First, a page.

Nearly a quarter of the way through 2019, prices have rebounded somewhat after a tumultuous end to 2018. First quarter energy prices again moved in opposite directions, with crude prices increasing steadily over the period while natural gas prices decreased from $2.94 to $2.80 per Mcf by mid-March despite peaking at over $3.50 in mid-January.
Location, Location, Location
Borrowing the mantra of many real estate agents, sometimes it’s all about location, location, location. This is quite clear for oil and gas plays, particularly when looking at the acreage multiples paid across various regions. Eagle Ford Shale has quietly delivered solid results, overshadowed by some of the other shale plays, particularly the Permian to the west. The Eagle Ford’s location provides a distinct advantage, however, as it is closer to higher Brent-related pricing seen on the Gulf Coast. Its higher cut of oil also opens it up to Louisiana Light Sweet pricing. Even though the attention on the Permian has increased both acreage multiples and congestion due to transportation issues, it has been less of a concern in the Eagle Ford because the product has a shorter distance to travel to get to market.
While proximity to better pricing is clearly a boon, location within the region also plays a large role.
While proximity to better pricing is clearly a boon, location within the region also plays a large role. The Eagle Ford has areas where the cost of supply is as low as $20 to $30 per barrel according to Greg Leveille, Chief Technology Officer of ConocoPhillips. EOG Resources, the largest operator in the region, has noted similar supply costs as well. According to Thomas Tunstall, senior researcher with UTSA’s Institute of Economic Development, “EOG has some of the choicest leases in the Eagle Ford. They have indicated publicly that they can make money at $30 per barrel.” This has a considerable impact particularly with WTI prices currently trading around double that figure.
According to Bloomberg, breakeven prices tell a similar story. While the West Eagle Ford has the highest breakeven of these regions, the East Eagle Ford has the lowest. Though it can be difficult to isolate reasons for these differences, Bloomberg’s breakeven prices in the table below do seem to corroborate the assertion that location plays a role as the eastern portion of the Eagle Ford is closest to the Gulf Coast with the Brent and LLS pricing.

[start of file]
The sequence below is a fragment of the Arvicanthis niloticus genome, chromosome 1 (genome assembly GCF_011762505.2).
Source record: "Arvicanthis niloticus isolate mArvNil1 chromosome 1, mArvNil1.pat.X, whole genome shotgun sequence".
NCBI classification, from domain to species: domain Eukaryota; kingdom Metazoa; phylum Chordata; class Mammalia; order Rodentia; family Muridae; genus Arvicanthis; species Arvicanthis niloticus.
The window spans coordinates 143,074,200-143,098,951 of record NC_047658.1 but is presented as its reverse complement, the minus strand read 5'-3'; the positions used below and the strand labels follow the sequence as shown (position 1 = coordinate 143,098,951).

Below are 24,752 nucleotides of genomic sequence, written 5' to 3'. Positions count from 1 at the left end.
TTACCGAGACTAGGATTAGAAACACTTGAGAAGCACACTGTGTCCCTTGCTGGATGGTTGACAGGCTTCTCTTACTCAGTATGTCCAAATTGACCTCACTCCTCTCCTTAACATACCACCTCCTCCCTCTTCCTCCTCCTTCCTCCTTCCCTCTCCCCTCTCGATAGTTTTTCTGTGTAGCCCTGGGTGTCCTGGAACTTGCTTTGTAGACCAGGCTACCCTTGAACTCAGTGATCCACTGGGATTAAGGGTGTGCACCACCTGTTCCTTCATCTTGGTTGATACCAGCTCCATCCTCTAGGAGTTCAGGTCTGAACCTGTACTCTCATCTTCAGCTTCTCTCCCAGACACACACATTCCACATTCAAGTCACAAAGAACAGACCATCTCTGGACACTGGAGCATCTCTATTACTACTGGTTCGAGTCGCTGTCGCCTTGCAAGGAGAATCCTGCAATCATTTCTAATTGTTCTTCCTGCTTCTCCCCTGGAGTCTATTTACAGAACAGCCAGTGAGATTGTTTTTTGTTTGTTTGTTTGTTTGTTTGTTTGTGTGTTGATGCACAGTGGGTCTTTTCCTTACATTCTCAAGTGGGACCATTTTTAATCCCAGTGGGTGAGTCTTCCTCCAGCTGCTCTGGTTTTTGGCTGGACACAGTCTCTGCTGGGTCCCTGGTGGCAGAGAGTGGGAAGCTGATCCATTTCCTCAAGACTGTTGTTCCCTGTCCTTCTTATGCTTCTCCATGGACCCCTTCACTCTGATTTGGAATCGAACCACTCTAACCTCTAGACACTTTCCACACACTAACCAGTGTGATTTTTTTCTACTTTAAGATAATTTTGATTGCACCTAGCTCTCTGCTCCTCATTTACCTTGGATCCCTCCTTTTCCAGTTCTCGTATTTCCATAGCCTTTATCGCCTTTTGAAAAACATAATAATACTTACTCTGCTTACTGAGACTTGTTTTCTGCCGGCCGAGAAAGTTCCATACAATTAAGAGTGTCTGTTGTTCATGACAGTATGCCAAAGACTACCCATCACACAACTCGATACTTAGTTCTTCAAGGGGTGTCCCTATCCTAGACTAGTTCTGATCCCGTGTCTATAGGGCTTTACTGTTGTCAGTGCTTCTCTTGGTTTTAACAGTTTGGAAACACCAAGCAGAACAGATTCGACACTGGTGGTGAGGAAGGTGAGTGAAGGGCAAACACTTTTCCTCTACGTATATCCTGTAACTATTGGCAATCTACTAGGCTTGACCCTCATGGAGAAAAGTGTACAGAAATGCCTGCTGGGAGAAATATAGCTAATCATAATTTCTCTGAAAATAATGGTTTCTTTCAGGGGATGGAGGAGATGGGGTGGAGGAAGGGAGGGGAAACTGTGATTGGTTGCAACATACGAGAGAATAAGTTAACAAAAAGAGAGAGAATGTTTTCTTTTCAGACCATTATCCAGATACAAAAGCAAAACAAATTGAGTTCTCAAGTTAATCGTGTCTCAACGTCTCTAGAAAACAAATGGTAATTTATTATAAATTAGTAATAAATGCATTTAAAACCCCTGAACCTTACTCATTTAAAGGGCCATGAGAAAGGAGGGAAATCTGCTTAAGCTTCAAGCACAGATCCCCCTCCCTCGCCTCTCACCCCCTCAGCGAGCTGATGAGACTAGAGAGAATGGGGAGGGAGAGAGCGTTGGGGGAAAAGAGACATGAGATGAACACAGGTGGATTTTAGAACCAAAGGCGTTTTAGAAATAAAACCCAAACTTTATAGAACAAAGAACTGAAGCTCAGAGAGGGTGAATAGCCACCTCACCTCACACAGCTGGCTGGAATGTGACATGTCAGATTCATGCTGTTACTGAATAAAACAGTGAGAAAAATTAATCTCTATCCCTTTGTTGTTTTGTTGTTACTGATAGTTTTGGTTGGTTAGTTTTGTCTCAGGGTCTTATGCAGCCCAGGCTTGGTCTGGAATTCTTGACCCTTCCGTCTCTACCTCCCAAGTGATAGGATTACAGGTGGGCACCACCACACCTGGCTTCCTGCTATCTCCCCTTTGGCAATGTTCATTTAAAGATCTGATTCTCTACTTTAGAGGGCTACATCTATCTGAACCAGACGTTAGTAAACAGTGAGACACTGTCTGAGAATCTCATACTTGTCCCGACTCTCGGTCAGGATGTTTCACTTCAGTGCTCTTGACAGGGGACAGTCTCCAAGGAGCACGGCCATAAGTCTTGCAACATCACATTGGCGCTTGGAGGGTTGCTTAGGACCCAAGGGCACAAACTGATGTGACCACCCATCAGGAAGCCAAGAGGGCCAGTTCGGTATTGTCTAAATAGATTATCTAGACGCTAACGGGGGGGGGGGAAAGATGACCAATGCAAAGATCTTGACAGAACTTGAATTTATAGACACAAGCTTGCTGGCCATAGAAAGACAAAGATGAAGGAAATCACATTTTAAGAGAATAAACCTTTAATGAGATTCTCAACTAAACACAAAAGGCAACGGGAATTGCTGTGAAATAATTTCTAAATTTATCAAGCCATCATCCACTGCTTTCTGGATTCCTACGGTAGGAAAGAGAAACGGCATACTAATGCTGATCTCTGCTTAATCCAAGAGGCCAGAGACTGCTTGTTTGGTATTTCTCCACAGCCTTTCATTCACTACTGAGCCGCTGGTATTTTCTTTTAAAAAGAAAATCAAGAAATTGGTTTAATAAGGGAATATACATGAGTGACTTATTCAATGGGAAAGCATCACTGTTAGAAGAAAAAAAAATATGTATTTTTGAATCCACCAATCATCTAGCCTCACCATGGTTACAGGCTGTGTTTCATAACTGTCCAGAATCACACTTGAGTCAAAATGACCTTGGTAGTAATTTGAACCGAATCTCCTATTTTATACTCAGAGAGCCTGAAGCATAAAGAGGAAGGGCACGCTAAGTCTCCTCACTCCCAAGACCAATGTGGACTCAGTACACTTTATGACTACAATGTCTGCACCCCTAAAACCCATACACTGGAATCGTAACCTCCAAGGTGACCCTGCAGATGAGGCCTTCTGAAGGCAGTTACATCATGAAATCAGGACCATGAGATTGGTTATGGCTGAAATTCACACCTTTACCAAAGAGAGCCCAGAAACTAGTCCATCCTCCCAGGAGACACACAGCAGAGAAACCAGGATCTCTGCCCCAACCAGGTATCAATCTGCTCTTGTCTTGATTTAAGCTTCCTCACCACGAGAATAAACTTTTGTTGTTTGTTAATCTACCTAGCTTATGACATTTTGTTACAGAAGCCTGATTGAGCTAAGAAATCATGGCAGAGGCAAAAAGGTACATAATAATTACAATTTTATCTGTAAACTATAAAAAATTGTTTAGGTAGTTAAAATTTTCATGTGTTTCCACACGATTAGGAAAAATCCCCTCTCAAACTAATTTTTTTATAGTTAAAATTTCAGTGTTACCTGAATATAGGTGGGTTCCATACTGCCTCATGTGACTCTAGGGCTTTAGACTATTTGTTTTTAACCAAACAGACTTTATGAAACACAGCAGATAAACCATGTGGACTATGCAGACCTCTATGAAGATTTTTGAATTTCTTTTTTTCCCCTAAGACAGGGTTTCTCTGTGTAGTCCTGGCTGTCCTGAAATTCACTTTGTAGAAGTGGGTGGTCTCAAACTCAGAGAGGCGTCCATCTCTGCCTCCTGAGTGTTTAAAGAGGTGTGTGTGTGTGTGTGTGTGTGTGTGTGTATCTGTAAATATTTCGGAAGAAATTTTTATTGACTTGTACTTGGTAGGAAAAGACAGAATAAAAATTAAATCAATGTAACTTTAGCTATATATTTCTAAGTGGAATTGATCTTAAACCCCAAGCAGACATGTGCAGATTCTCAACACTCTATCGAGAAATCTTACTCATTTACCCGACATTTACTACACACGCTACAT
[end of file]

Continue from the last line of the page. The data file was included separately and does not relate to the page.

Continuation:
Free Cash Flow vs Potential — Safe vs Sexy
As we noted last week, operators in the Eagle Ford have enjoyed the reliable production inherent in a later life-stage play. Along with the pricing benefits noted above, companies that have operated in the region for a while have been able to benefit from experience. Todd Abbott, Marathon Oil’s VP of Resource Plays South, attributed the company’s success in the region to drilling innovation and efficiency and repeatability of a stable drilling program. He further noted, “We are completing wells in a quarter of the time it took us to complete them in 2012.” This notion was furthered by ConocoPhillips’ CTO Leveille who touted innovations in well-spacing and stacking have allowed the company to achieve a 20% field-level recovery factor in the Eagle Ford Shale.
Technical innovations and experience have led to free cash flow for operators, which is something investors have been seeking. It also allows for diligence in capital spending, where investors have also begun to prioritize capital efficiency over capital expenditure. In fact, according to Marathon’s Abbott, the Eagle Ford has been able to effectively subsidize its efforts in regions such as the Permian and Oklahoma Stack as it is generating the free cash flow that the others are consuming. Still, the Eagle Ford lacks some of the luster of other plays.
To further understand the current production profile of the Eagle Ford and oil and gas plays in general, we can compare them to a typical company. In the early stages, companies retain earnings to fund growth opportunities as the return on investment can be quite high. As the company matures, however, there are fewer high return investments to be made, and companies tend to pay more dividends. Returns shift from capital appreciation from retained earnings to a yield in the form of dividends paid as a reward for years of investment. The Eagle Ford is in the stage of paying dividends.
As has been the case for some time now, operators in the Permian continue to lead the other regions in terms of EV/production multiples, also known as price per flowing barrel. The Bakken was about on par with the Permian at the end of 2018, but it slid back towards the Eagle Ford, which edged up over the past three months. Multiples continue to trail levels seen in the past as enterprise values have been somewhat lower and production figures have increased.
Rig Counts and Production